Question: Possible to find bioinformatician postdoc if I only could use other's programs and run pipeline?
gravatar for michealsmith
5.0 years ago by
michealsmith760 wrote:

Near the end of PhD. My research is about identification of human genetic variation for certain neurological disorder analyzing exome/whole-genome seq data. I also did two-year bench work based on the discovered variations.

I'm pretty much familiar with Linux/shell system (sed, awk, GNU..). Lots of NGS big-data experiences (Sequencing, hpcc, WGS, exome-seq, RNA-seq, ChIP-seq analysis, BWA/Bowtie, samtools, GATK, SV detection...) Certain level of Python and R (But mostly for simple text processing)

However, I NEVER write my own software. I could only run other's programs and establish pipeline. I would define myself as a disease geneticist being able to run bioinformatics softwares with plenty NGS big data experiences. I think I have deep understanding and insight on human genome and disease genetics. So would I get a bioinformatician job if I could only run other's programs?

When I first entered the field I though bioinformatics=CS/programming/data science for biology and medicine. But now I'm feeling I'm really biology/medicine-oriented, bioinformatics=find biology using CS/programming tools.

Also I feel there won't be much space room for my career if I continue run pipeline without running my own. I'm recently reading lots of machine learning and found essentially majority of our programs are based on that, and it's lots of fun and wide-range application. Maybe I should learn ML and brush my programming skill in order to be more competitive?

bioinformatician job postdoc • 1.5k views
ADD COMMENTlink modified 5.0 years ago by Istvan Albert ♦♦ 86k • written 5.0 years ago by michealsmith760

I'll take the risk of saying something. Well you are obviously not alone in feeling this predicament. I myself had a traditional biology training (zoology honors) and then changed gears two years into PhD to completely bioinformatic analyses. I would stress the word analyses as I am not developing softwares. But specifically software development skill wouldn't be a magic pill for any bio. research lab. The way I see a bioinformatician is a bridge who has balanced expertise in both the fields and hence can infer 'findings' from data with some inspiration & effort. Having said that, I do identify with this situation of running other people's software. But software is a loose term and I frequently have to design new analysis strategy by testing, tinkering and iterating over what is already present 'out there'. Though these would not be as impressive or portable as most published softwares are. But again I work in a cancer biology lab and as the bioinfo. postdoc, getting the most insight from the data in the least time is the agenda. At the end of the day I feel passionate about the direct link to the society for the stuff we look into. So, you are much in good shape to get a good postdoc pos. Look for projects you feel inspiration for. And learning ML would of course help if you keep looking into high-throughput data

ADD REPLYlink written 5.0 years ago by Amitm2.1k

I can't agree more with your nice words here. I feel the exactly the same way. "have to design new analysis strategy by testing, tinkering and iterating over what is already present 'out there'". Exactly. Those seemingly-simple stuff like run BWA could take beginners several months to feel comfortable. We need to make what present "out there" fit into our own lab.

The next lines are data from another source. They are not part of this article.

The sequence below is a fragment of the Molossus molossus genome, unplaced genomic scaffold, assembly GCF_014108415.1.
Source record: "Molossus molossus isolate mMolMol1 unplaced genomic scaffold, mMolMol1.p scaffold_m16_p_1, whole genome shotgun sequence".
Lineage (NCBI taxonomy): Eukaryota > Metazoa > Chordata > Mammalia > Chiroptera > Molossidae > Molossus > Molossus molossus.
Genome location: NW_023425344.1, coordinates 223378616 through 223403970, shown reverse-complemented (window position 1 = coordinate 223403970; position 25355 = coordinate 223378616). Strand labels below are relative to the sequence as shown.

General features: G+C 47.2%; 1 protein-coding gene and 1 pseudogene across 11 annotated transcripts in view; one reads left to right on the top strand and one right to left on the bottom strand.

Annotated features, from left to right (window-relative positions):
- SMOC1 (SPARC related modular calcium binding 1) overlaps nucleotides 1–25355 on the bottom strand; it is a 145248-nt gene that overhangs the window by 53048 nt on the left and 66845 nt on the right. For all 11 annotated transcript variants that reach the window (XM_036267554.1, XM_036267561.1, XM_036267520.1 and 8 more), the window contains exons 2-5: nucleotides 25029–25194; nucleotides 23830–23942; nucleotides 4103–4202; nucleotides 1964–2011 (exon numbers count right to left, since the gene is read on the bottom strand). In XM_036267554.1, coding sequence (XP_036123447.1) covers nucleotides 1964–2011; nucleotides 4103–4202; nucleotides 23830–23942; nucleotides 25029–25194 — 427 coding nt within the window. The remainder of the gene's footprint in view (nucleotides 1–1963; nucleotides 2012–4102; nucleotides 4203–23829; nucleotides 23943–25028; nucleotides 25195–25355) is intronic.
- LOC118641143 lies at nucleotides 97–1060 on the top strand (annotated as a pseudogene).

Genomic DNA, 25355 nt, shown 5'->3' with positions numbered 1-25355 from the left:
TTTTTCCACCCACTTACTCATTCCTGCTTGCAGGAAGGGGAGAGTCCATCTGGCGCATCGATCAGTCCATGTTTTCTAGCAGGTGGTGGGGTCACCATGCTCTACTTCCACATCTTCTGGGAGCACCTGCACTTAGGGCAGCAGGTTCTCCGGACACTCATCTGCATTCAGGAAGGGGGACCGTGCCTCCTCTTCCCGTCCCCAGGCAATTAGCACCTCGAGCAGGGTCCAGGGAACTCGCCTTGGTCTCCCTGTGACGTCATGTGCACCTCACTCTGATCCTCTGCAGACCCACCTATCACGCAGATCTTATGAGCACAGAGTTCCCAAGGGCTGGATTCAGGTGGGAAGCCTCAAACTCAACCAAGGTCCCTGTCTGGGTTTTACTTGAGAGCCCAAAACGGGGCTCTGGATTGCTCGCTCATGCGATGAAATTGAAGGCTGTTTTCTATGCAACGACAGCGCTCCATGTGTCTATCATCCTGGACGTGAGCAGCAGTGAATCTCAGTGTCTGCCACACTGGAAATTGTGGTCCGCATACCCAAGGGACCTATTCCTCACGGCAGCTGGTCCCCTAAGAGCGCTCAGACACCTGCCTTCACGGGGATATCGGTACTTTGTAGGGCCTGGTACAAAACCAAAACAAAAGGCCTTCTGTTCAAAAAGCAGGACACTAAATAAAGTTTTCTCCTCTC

ADD REPLYlink written 5.0 years ago by michealsmith760

... get stats first

ADD REPLYlink written 5.0 years ago by russhh5.5k
gravatar for Istvan Albert
5.0 years ago by
Istvan Albert ♦♦ 86k
University Park, USA
Istvan Albert ♦♦ 86k wrote:

If you can write a simple text processing program in Python or R and you understand the basic data structures (list, dictionary, set) you can easily become a top notch bioinformatician (why would you want to be postdoc when there are so many more much better jobs in bioinformatics?)

There is a staggering number of existing tools and techniques - the challenge is primarily understanding what they do, how they operate then chaining and combining them together. I happen to believe that every single published analysis out there can be solved by chaining up existing software.

I have noted an odd phenomena with good programmers - they like to write their own stuff even when robust methods are available, they would rather create their own. But there are dangers with that, most problems are more difficult than what they realize. It is really hard to write a better feature counting or interval intersection routine. So they end up with a crappy reimplementation that is neither reusable nor correct. Now this is fine while someone are doing their Ph.D, that's how they learn what not to write and learn how to recognize other people's crappy code. But the whole point of that experience is to learn how once they graduate they should write as little code as possible... :-)

in a nutshell don't worry about programming, bioinformatics has surprisingly little to do with that

ADD COMMENTlink modified 5.0 years ago • written 5.0 years ago by Istvan Albert ♦♦ 86k

"bioinformatics has surprisingly little to do with that".......Such good saying....Again now I realized bioinformatics mostly = solve biology problem using computer rather than the other way around; and it took the whole PhD for me to understand this.

Btw, "so many more much better jobs in bioinformatics?", would you please explain a little bit more? Like bioinformatics specialist? Computational biologist at facility core? They are not that different from bioinformatician postdocs in my eyes.

Many thanks!

ADD REPLYlink written 5.0 years ago by michealsmith760
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